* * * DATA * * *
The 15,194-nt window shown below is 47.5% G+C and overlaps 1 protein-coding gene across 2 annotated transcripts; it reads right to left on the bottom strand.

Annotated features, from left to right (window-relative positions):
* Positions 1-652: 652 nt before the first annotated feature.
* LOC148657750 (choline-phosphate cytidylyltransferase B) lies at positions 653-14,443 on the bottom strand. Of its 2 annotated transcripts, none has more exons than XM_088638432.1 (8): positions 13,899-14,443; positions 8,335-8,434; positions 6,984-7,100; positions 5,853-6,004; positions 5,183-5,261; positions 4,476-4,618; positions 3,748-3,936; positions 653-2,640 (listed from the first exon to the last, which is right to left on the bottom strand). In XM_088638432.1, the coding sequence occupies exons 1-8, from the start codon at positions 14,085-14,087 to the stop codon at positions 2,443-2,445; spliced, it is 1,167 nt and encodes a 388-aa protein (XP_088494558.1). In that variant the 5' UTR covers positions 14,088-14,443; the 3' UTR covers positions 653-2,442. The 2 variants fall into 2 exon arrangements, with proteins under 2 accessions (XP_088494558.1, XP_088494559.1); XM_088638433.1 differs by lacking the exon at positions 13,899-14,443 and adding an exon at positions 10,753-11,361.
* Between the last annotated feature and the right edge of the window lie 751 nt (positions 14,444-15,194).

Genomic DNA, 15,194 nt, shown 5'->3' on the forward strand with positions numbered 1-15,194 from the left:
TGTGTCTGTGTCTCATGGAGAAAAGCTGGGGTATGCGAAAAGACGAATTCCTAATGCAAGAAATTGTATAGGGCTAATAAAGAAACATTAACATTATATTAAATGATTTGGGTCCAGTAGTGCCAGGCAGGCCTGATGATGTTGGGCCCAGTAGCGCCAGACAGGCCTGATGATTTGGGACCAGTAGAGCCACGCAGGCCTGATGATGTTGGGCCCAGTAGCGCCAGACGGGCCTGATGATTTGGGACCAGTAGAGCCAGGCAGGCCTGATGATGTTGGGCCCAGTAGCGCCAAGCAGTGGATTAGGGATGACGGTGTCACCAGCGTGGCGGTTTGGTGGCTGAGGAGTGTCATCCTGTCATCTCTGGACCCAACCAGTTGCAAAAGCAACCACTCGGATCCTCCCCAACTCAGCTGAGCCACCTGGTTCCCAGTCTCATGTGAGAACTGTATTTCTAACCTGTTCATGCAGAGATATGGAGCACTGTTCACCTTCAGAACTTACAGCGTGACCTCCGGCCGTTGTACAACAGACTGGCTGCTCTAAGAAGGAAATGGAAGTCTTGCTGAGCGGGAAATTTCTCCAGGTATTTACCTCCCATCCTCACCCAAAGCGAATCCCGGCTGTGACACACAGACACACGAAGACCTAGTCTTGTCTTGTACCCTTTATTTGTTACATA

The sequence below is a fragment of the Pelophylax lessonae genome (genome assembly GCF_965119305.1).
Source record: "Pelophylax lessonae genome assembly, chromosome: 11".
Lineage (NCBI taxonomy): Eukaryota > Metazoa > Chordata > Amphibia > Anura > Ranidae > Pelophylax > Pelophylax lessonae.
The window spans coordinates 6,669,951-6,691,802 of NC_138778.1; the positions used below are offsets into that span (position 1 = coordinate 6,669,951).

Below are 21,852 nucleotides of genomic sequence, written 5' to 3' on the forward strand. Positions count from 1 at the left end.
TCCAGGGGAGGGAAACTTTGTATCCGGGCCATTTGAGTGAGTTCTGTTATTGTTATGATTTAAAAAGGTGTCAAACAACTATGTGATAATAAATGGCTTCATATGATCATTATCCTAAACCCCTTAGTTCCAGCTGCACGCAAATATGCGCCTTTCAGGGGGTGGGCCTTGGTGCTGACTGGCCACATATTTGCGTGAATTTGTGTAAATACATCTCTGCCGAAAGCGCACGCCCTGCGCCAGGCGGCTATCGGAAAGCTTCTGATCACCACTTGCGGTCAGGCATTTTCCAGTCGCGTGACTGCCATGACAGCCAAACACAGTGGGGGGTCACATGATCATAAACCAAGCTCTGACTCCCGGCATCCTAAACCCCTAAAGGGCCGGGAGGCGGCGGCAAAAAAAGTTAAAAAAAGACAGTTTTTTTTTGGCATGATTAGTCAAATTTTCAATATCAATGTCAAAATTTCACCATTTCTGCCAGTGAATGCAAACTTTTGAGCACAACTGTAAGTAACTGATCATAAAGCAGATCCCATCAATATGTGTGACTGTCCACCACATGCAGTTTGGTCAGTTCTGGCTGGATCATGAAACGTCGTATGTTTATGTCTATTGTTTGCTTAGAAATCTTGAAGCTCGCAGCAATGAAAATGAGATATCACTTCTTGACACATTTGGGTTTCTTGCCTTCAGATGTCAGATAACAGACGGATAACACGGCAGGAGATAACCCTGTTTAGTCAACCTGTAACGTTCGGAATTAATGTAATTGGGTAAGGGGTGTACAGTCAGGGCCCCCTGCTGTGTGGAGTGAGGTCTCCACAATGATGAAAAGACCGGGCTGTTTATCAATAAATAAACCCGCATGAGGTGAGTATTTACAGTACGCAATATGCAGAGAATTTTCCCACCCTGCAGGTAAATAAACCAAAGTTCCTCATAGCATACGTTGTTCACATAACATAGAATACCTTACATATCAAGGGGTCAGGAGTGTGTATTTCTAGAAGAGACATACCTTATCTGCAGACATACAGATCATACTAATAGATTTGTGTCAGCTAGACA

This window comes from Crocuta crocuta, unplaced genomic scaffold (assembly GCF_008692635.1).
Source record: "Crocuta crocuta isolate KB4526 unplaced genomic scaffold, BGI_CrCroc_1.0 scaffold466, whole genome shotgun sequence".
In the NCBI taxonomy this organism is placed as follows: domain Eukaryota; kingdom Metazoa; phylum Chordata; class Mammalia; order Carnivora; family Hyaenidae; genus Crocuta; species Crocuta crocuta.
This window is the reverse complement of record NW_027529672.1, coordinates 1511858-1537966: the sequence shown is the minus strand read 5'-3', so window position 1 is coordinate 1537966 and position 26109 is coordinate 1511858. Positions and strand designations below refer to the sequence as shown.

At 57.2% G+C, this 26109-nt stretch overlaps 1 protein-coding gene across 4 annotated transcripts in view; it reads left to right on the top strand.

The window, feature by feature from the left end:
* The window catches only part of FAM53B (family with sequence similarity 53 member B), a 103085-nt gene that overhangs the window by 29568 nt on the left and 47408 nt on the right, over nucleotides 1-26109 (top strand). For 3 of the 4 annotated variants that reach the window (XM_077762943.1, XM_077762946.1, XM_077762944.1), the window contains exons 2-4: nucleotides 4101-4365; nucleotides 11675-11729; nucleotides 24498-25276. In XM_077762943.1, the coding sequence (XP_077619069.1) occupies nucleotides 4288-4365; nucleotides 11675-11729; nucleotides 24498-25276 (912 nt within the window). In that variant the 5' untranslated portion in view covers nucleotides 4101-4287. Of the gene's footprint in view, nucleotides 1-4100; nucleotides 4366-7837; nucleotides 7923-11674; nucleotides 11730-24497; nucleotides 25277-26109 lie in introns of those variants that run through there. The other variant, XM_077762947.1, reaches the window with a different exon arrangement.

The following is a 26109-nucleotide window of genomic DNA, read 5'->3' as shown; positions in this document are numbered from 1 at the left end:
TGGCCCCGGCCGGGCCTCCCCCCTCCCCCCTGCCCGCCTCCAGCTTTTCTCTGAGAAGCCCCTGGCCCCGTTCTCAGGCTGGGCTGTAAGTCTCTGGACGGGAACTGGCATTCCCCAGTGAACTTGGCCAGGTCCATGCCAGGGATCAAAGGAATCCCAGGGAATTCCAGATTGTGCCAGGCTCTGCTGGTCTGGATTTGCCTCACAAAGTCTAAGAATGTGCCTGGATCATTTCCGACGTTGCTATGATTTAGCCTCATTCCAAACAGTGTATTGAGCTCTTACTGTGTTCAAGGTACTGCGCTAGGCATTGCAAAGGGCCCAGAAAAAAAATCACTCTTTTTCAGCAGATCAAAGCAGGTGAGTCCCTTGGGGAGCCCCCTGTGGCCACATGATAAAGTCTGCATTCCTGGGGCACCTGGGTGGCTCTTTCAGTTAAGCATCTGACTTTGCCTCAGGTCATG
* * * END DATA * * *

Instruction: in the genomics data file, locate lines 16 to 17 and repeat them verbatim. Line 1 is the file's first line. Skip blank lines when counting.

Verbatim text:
In the NCBI taxonomy this organism is placed as follows: domain Eukaryota; kingdom Metazoa; phylum Chordata; class Mammalia; order Carnivora; family Hyaenidae; genus Crocuta; species Crocuta crocuta.
This window is the reverse complement of record NW_027529672.1, coordinates 1511858-1537966: the sequence shown is the minus strand read 5'-3', so window position 1 is coordinate 1537966 and position 26109 is coordinate 1511858. Positions and strand designations below refer to the sequence as shown.